Slow allotment gardening in the life of a busy family
Tuesday, 4 August 2009
The raspberry situation has been going from bad to worse. Plentiful berries, but malformed, scabby fruit, fruit withering before it can ripen, dry and brittle canes, wilting top-growth, yellow-mottled leaves, this season's green canes snapping, and the biggest yuck factor, pale wriggly larvae in the berries. Any unaffected berries we've been able to find have been delicious and sweet, so it took us a while to accept that the canes had to come out.
Researching the cause has thrown up a nexus of ghastly possibilities. Ken Muir's 'Grow Your Own Fruit' has a lurid 20 page section on pests and diseases, with the sort of photos of bugs and beasties that when I was young made me try to turn the page of National Geographic magazine without touching the technicolour specimens displayed for my education.
By the time I'd finished with Ken's pests and diseases, I'd turned into a raspberry hypochondriac. It seems that our canes have not just one, but several afflictions, each more horrible than the last. Raspberry beetle: that's obvious because of the larvae, which as Ken says more graphically than is perhaps necessary, "can often be seen crawling around the punnet after the fruits have been picked." "Ultimately, there will be many small malformed fruits and heavy crop losses...Attacked drupelets turn brown and hard...The presence of the grub inside the fruit renders (for most people) the fruit inedible." We're definitely in the 'most people' category here, and we've got all these symptoms.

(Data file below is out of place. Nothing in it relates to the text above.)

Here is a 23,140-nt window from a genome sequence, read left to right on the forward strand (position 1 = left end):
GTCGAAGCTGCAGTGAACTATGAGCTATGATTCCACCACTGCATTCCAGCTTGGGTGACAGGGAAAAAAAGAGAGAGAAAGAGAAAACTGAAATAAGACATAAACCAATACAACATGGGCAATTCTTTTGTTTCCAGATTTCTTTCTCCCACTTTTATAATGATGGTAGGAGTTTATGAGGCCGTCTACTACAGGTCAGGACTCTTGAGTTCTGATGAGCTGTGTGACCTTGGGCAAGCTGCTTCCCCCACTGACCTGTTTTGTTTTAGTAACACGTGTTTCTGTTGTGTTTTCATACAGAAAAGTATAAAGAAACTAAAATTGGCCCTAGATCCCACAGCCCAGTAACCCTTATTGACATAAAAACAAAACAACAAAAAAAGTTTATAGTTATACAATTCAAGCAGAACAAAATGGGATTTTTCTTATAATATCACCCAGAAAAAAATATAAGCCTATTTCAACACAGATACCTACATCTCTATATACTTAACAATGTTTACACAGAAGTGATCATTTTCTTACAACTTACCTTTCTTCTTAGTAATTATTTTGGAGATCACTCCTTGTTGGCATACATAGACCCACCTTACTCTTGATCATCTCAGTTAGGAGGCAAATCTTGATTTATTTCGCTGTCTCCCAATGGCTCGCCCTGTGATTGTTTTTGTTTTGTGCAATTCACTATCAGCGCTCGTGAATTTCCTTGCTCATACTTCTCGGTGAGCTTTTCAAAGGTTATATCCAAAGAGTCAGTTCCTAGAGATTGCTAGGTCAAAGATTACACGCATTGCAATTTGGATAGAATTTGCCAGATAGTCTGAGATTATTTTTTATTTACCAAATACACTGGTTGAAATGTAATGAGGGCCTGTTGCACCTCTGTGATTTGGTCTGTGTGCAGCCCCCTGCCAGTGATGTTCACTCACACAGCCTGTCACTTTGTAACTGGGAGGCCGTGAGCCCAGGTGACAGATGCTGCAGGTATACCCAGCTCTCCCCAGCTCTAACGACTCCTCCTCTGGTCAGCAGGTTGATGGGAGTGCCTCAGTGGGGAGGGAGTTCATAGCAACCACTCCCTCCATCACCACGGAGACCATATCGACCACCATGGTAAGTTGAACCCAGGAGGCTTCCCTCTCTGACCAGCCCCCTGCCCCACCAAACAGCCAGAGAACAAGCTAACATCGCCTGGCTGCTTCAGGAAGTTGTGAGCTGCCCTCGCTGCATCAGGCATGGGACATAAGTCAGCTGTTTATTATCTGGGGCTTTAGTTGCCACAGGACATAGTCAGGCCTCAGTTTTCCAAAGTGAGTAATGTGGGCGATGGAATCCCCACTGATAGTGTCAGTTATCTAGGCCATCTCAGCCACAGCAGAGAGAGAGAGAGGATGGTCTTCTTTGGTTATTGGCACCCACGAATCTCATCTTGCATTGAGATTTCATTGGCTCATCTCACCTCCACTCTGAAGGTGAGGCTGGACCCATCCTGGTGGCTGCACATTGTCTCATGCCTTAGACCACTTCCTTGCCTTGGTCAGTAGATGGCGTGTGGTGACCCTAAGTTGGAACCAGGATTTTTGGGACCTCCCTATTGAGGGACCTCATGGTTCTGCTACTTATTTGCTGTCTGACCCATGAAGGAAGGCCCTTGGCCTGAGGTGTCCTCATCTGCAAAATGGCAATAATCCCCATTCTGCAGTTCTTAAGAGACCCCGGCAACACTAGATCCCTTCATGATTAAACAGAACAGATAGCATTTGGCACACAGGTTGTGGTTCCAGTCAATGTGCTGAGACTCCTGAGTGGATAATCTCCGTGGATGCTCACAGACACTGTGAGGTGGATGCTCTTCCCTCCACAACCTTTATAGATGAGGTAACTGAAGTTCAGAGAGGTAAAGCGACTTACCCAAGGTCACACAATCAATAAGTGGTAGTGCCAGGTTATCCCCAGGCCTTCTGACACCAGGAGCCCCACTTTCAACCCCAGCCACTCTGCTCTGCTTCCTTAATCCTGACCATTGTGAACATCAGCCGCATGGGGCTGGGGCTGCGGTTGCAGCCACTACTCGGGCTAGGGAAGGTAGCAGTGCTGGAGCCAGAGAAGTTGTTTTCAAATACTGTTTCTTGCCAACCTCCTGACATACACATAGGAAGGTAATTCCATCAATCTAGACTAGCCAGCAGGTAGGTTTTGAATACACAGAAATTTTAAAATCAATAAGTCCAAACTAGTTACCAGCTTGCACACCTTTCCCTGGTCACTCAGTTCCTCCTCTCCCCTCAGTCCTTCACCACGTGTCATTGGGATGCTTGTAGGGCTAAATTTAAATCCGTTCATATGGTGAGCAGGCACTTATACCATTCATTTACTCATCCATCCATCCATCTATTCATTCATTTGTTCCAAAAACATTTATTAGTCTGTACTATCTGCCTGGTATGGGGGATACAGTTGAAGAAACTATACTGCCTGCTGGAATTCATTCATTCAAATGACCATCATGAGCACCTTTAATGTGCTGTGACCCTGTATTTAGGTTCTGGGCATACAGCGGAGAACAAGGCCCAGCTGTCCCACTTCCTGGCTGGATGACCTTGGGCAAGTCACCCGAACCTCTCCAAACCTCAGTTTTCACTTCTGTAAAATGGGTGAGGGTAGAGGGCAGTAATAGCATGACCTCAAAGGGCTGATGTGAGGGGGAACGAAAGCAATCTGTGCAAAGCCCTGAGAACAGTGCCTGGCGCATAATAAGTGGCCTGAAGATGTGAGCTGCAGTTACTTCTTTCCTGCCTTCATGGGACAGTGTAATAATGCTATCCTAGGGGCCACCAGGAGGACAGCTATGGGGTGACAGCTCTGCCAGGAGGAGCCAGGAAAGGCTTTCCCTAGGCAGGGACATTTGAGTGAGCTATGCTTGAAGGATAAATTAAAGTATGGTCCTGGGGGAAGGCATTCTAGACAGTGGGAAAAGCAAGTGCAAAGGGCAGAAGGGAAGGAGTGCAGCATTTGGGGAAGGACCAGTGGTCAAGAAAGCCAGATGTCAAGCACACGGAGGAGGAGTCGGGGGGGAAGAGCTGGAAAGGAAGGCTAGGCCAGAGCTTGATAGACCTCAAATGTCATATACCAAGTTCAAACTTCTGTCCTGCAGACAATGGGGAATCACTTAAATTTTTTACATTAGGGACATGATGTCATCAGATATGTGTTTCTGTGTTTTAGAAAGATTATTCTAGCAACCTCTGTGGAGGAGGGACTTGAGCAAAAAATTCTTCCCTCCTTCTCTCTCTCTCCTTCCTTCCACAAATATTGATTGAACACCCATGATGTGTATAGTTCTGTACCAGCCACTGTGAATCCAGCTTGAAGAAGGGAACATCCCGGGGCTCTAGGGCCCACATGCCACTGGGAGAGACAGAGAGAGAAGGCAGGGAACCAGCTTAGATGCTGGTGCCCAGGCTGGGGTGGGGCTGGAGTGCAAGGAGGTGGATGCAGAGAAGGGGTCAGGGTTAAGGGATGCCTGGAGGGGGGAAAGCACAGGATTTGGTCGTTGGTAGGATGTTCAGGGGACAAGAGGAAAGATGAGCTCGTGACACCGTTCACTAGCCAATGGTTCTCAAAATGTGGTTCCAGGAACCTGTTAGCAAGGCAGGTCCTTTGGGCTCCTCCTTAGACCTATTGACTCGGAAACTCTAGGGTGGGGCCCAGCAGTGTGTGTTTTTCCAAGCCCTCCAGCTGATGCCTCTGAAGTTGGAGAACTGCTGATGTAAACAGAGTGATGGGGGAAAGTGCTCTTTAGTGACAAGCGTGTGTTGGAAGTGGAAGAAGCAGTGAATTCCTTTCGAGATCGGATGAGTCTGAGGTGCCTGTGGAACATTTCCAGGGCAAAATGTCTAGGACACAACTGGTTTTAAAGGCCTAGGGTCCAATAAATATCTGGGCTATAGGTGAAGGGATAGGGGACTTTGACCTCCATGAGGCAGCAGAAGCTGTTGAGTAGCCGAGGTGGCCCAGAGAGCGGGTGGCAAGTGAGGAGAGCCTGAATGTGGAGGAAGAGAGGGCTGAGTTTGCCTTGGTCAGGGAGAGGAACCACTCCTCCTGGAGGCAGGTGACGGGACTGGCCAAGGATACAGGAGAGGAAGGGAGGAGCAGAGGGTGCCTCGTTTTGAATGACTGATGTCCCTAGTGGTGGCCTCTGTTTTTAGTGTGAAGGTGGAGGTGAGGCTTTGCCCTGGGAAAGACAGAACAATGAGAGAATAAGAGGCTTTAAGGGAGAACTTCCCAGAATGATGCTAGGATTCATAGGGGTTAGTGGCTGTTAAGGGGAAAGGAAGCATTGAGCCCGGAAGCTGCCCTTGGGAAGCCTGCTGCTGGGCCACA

But wait! There's also raspberry leaf and bud mite. "The feeding on the leaves gives rise to distortion and irregular yellow blotching on the upper surface of leaves which to the inexperienced observer can be confused with virus infection. Apical buds of young canes are sometimes killed, leading to the development of weak lateral shoots. Attacks on fruits cause irregular drupelet development, uneven ripening and malformation." Yes, yes and yes.
Here's raspberry cane midge: "The failure of canes to break into leaf at the end of the winter and the wilting of the fruiting canes at any time between bud burst and picking are the obvious signs that has been an infestation by cane midge during the previous summer."
We've got the lot - larvae, blotching, wilting, distortion, the failure of the other row to break into leaf at all. Ken notes again and again, with some regret, "There are no label approved chemicals available to the amateur gardener for this pest." So we followed one of his solutions, which was to cut off all growth at ground level, to be followed by cultivation of the ground around the stools over the winter to expose overwintering bugs to the birds.
Taking a chance because they've outgrown their temporary pot, I put in the six new canes of Tulameen into the row we'd dug out earlier. I realise now that I left them with too much top growth, but I'll cut them back next visit, so that they're encouraged to throw out more growth from the root.
Beyond the new row of rasps the strawberry bed is all vigorous green leaf. Time for that to come off, now that fruiting is over. The season is turning.